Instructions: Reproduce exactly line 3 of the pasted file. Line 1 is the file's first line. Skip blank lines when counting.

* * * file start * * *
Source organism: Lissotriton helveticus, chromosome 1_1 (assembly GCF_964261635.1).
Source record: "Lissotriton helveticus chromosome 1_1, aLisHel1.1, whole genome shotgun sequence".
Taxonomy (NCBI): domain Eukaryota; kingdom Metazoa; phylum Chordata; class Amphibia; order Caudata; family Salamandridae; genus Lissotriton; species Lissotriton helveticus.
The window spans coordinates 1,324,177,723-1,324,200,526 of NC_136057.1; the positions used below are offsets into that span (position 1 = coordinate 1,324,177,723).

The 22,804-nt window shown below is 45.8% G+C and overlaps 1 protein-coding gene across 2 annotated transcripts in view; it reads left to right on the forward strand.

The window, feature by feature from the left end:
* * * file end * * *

Taxonomy (NCBI): domain Eukaryota; kingdom Metazoa; phylum Chordata; class Amphibia; order Caudata; family Salamandridae; genus Lissotriton; species Lissotriton helveticus.